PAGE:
It was a cold day in December 2008 when Mike Sprinkle backed his tanker truck up to the loading dock at an asphalt plant in Greensboro and, like he had done many times before, climbed a ladder to the top of the truck and guided a pipe into an opening for a refill. An employee of the plant, Hammaker East, told Sprinkle that the pipes were clogged and it would be a short while before the asphalt started flowing. But when the clog was dislodged, the burst of asphalt was so strong it caused the pipe to fly out of the truck, spraying asphalt all over Sprinkle and knocking him to the ground, shattering his knee in the process.Read More »
With interest rates at historic lows, homeowners should be rushing to refinance. But that is not happening in North Carolina, real estate lawyers say. Why? According to two large national lenders, a number of factors may be affecting refinancing volume, but the problem may be in part a matter of misperception. Thomas A. Kelly, a spokesman for JPMorgan Chase, said it may be harder for some homeowners to qualify for a refinancing because their income or credit history may have declined. Kelly also cited shrinking home values and tighter documentation and lending standards for the slow refinancing volume.
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If a client needs a temporary restraining order, get one. If it can't wait until a hearing date, find a judge. "You can find a judge anywhere in the state," said Wilmington attorney Ryal Tayloe of Ward & Smith. "I've heard of stories of judges being called off golf courses and tennis courts to sign an order. I've paid visits to a judge's home to get an order signed." That's what Marlon Goad should have done if he wanted to stop the foreclosure of his Sunset Beach property, the Court of Appeals ruled Dec. 7 in Goad v. Chase Home Finance, LLC.
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In a surprise turnaround, former Court of Appeals Judge Doug McCullough has narrowly edged out Judge Cressie Thigpen Jr., apparently winning the seat. With all 100 counties reporting the results of a second round of ballot-counting, McCullough has a 5,988-vote lead over Thigpen. A spokesman for Thigpen said his campaign will ask for a recount, with a letter being delivered to the state Board of Elections this afternoon.Read More »
In a negligent-entrustment case that took a turn when discovery revealed new evidence, the U.S. government has agreed to a $6.675 million settlement in a lawsuit filed by families involved in a fatal car crash caused by a Camp Lejeune marine who was high on ether from the base. Plaintiffs' attorney Joseph Anderson said the case took a dramatic turn earlier this year when discovery revealed "an unexpected cache of documents" and he learned that one of the witnesses he was set to depose had evidence showing that military officials knew the marine, Pvt. Lucas Borges, was a habitual substance abuser and had questioned his ability to serve in the military.Read More »
Experts say wariness of medical-malpractice claims and a discomfort that arises from occupations with different bodies of training has historically led physicians and attorneys to operate on separate playing fields. "There's been a mutual suspicion of the other profession," said Dr. Stephen Kramer (pictured), professor of psychiatry and behavioral medicine at Wake Forest University Baptist Medical Center in Winston-Salem. "They're both highly traditional and learned professions, and you'd think they'd have a lot in common, but the mindset is very different.Read More »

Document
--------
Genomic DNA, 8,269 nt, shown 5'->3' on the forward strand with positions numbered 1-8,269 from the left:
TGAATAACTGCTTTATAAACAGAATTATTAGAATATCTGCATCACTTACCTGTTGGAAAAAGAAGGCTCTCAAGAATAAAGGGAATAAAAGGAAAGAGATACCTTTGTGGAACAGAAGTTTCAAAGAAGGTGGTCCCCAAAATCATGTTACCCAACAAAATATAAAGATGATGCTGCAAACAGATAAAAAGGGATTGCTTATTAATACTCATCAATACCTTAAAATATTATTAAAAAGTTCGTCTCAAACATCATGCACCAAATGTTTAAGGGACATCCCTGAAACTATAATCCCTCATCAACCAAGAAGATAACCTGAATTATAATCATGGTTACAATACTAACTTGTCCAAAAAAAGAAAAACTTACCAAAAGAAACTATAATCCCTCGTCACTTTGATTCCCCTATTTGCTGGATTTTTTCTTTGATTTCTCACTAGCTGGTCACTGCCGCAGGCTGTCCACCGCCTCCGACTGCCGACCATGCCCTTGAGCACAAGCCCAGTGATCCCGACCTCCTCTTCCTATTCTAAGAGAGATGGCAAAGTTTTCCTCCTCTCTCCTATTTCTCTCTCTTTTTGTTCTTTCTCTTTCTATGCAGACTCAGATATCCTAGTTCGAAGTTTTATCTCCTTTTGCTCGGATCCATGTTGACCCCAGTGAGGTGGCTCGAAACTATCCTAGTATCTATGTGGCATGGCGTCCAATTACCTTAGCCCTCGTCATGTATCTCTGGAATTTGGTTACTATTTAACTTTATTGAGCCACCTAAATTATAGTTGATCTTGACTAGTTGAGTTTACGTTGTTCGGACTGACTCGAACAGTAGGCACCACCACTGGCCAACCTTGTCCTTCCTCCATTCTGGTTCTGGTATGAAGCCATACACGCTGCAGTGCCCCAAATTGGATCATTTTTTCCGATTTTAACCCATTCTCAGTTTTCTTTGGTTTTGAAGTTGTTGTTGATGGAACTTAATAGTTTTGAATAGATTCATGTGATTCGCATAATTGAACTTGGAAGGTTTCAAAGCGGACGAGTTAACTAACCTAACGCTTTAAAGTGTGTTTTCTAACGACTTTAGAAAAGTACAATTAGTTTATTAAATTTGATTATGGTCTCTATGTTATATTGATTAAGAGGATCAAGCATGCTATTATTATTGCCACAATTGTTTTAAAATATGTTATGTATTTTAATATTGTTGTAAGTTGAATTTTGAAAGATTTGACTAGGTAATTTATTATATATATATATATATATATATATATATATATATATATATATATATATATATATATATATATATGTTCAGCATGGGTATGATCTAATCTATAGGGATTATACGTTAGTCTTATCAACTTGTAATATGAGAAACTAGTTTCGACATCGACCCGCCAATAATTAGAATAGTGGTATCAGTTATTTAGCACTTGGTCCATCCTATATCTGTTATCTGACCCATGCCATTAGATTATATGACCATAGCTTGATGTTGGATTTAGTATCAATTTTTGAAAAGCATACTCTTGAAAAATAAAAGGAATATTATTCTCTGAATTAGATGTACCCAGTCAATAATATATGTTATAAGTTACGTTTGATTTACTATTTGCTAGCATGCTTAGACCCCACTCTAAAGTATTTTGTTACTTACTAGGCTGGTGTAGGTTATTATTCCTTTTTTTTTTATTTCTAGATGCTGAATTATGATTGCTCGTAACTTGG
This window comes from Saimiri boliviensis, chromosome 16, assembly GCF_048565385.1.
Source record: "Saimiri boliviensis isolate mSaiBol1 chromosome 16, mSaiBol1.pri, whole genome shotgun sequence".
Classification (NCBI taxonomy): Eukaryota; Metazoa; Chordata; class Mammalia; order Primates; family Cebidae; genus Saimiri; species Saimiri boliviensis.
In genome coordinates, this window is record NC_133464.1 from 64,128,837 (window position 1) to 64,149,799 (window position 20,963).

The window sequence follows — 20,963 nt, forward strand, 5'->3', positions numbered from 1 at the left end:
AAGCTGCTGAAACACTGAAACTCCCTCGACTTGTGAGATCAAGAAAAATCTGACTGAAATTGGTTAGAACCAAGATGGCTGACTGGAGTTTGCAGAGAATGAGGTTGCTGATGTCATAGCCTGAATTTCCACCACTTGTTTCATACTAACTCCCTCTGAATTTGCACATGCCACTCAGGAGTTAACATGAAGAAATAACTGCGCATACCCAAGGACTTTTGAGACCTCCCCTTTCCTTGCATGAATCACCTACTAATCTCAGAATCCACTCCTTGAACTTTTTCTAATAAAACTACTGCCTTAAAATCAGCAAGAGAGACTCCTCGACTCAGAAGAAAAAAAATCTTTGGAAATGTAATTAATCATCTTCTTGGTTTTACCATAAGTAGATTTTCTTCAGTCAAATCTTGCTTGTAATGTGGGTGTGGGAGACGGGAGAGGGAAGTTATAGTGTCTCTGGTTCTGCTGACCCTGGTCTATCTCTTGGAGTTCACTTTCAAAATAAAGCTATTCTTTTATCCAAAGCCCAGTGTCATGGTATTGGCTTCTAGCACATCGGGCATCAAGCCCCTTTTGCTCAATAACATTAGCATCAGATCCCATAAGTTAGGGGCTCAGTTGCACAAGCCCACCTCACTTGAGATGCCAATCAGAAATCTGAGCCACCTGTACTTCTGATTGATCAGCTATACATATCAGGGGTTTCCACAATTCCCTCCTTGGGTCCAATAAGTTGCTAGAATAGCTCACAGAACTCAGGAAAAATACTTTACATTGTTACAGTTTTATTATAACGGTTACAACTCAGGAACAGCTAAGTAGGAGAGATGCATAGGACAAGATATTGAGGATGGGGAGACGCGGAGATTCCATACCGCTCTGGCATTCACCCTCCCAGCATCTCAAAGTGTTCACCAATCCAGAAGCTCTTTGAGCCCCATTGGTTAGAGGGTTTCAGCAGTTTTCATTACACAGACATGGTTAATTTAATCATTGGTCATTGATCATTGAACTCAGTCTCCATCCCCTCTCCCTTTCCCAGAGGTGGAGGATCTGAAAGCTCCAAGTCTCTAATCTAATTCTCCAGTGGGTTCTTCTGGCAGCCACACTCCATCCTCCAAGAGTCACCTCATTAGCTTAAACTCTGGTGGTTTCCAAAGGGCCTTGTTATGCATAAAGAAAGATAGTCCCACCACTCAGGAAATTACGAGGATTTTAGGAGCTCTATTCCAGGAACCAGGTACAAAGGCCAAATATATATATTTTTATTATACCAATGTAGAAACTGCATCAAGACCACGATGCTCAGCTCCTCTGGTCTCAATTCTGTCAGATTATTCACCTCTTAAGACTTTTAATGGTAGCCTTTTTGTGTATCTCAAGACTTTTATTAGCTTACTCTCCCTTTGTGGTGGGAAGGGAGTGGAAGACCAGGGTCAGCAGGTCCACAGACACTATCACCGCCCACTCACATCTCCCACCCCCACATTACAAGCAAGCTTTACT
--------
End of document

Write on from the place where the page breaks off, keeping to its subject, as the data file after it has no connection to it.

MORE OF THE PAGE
A lawsuit brought by a woman who was one of perhaps a half-million people exposed to cancer-causing pollutants and contaminants in drinking and bathwater at Camp Lejeune has withstood a salvo of dismissal motions filed by the government. But now a new motion is pending. The plaintiff, Laura J. Jones of Iowa, lived with her husband, a marine, at Camp Lejeune from 1980 to 1983. In 2003 Jones was diagnosed with non-Hodgkin's lymphoma. She didn't learn about problems with Camp Lejeune's water supply until 2005.Read More »
Court of Appeals Judge Cressie Thigpen Jr. is maintaining his lead over challenger Doug McCullough as workers at county elections boards across the state continue to count second- and third-place votes to determine the winner of the seat that went up for grabs when Judge James A. Wynn Jr. was confirmed to the U.S. 4th Circuit Court of Appeals. As of Thursday evening, elections officials in 52 of North Carolina's 100 counties had completed their counting. But state elections board officials said they didn't have a good breakdown on which counties were reporting, and it would be impossible to project a winner.Read More »
A federal jury in Winston-Salem has returned a verdict of nearly $13 million against pharmaceutical giant Novartis, saying the company failed to adequately warn patients and doctors about the risks of taking the bone-strengthening drugs Zometa and Aredia. The estate of Rita Fussman of Chapel Hill had sued Novartis after Fussman came down with what at first appeared to be a mysterious jaw disease after she had been taking the drugs for several years. Fussman discovered her complications with the drug when she had a CT scan on her jaw. "The guy said, ‘You have exposed bone in your mouth,'" said Vernon Glenn (pictured) of Winston-Salem, a second-chair attorney for Fussman.Read More »
A Jack Russell terrier that died due to the negligence of the N.C. State University Veterinary Teaching Hospital had no intrinsic value to its devoted owners, a deputy commissioner for the N.C. Industrial Commission has ruled. Deputy Commissioner George T. Glenn II awarded only the $2,755 in veterinary bills that were presented to the couple after their 12-year-old dog died in the intensive-care unit of the hospital, saying that the plaintiffs had failed to prove by the greater weight of the evidence that the dog had any intrinsic value.Read More »